By Mike Jones
The NZD/USD has spent the past 24 hours trading choppily inside a 0.7820-0.7910 range. Currency markets struggled a little for direction overnight. The NZD/USD was firmly off markets radar and, as such, mostly tracked gyrations in EUR sentiment.
Early in the night, the NZD/USD slipped to almost 0.7800 as rising tensions over European sovereign debt knocked back the EUR and undermined investors’ risk appetite.
Not only are investors worried about a possible sovereign default in Ireland, but Portugal has returned to the headlines over concerns about upcoming debt refinancing. Portuguese and Irish sovereign CDS spreads widened to fresh all-time highs overnight as a result.
However, the lows in the NZD/USD around 0.7800 didn’t last for long. Later in the night, solid demand for EUR, AUD and NZD from Asian and Middle Eastern real money accounts helped most of the major currencies recover. EUR/USD rose from 1.3820 to nearly 1.3940 dragging NZD/USD back above 0.7850.
It’s worth noting, uncertainty about the impact and severity of the bacterial disease found on some North Island kiwifruit vines has tended to weigh on the NZD over the past couple of days. Indicative of such, NZD/AUD has spent the past two days drifting towards 0.7750, after opening the week around 0.7850. The impact on the currency from here will depend on how damaging the strain of the disease is found to be.
An announcement from MAF on this front is expected over the next few days. For today, keep an eye out for the RBNZ’s Financial Stability Report at 9am.
Across the Tasman, consumer confidence and home loan data will provide an update on the strength of Australian domestic demand. However, this afternoon’s Chinese trade data has the greatest potential to influence the AUD and NZD. An October trade balance above the US$25b analysts expect could see NZD/USD test initial resistance around 0.7900. Solid support should be found on any dips towards 0.7750.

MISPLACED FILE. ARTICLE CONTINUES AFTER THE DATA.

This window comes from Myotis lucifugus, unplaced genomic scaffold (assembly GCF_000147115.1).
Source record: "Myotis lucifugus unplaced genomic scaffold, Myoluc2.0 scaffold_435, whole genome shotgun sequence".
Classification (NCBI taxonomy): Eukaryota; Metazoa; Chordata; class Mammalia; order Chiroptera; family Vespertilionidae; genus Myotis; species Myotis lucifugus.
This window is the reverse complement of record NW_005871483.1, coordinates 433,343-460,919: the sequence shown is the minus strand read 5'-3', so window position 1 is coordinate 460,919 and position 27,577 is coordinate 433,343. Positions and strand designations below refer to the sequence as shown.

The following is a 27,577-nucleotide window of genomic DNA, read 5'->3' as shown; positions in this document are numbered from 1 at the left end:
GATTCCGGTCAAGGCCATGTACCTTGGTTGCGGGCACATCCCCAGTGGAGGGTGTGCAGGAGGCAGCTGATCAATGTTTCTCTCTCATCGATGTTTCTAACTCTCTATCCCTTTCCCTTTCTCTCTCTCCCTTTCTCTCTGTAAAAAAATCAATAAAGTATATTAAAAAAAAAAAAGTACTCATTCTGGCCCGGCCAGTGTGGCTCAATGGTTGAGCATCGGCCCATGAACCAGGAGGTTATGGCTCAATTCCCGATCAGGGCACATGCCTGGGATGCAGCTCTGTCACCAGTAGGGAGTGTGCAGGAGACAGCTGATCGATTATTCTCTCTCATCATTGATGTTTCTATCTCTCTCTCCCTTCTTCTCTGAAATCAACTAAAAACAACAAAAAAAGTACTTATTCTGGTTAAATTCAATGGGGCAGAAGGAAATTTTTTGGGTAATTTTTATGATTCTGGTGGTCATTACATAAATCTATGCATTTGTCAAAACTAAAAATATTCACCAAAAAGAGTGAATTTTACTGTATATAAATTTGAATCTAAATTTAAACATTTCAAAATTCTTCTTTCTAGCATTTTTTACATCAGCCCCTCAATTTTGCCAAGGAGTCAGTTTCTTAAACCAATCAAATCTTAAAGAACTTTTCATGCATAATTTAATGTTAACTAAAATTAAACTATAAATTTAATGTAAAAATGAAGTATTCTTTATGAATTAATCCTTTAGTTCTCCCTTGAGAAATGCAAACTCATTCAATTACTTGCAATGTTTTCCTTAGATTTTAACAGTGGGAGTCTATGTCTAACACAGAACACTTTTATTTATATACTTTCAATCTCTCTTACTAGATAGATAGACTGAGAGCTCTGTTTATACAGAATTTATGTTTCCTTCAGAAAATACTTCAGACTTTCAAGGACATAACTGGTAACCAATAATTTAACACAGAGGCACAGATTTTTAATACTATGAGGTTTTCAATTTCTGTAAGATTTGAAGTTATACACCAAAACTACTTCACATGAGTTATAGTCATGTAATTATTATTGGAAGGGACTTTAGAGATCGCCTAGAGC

Movements in currency markets were something of a mixed bag overnight. The USD ended the night mildly firmer thanks to a generalised bout of EUR selling. The first part of the night was all about a weaker EUR. European sovereign debt concerns have increasingly gripped market attention over the past week, cooling some of the recent enthusiasm towards the EUR.
Overnight, Portuguese and Irish sovereign CDS spreads (a proxy for default probability) widened to fresh all time highs as investors worried political wrangling will prevent Ireland from implementing the required fiscal austerity measures in 2011.
This was despite an attempt to soothe market fears from European monetary affairs commissioner Rehn, who said Ireland had not yet asked for any EU aid. Heavy EUR/CHF selling dragged EUR/USD from 1.3920 to nearly 1.3820, paving the way for broader USD gains.
Rising “safe-haven” demand also helped underpin the USD. Along with renewed fears over European sovereign credit, news the Chinese State Administration of FX is imposing tighter controls on capital flows also acted to cool investors’ risk appetite.
Global equity markets struggled. As a result, the “safe-haven” currencies of the JPY and CHF were the strongest performing currencies of the night. USD/JPY drifted from 81.20 down to 80.50, before bouncing late in the night.
Meanwhile, USD/CHF dipped from above 0.9660 to below 0.9620. The GBP/USD tended to suffer more than most. UK September industrial and manufacturing production figures were both fairly close to market expectations (IP +0.4%m/m as expected, manufacturing production 0.1% vs. 0.2% expected).
However, rumours the Bank of England’s quarterly inflation report (due tonight) would contain dovish undertones saw GBP/USD dive from above 1.6150 to around 1.6050.
Late in the night, a recovery in the EUR acted to stymie USD gains somewhat. Rumoured EUR demand from Asian central bank and Middle Eastern real money accounts helped EUR/USD bounce from 1.3840 to around 1.3940, spurring modest gains in most of the major currencies.
Looking ahead, markets are beginning to gear up for the Seoul G20 summit, which kicks off on Thursday. Indeed, the political wrangling has already begun with both China and Germany repeatedly voicing concern over US exchange rate and trade policies in recent days.
Nevertheless, a strong result from today’s Chinese trade data would no doubt redirect the focus back onto China’s “undervalued” Yuan. Support on the USD index is seen towards 76.30 with resistance around 77.80.
* Mike Jones is part of the BNZ research team.
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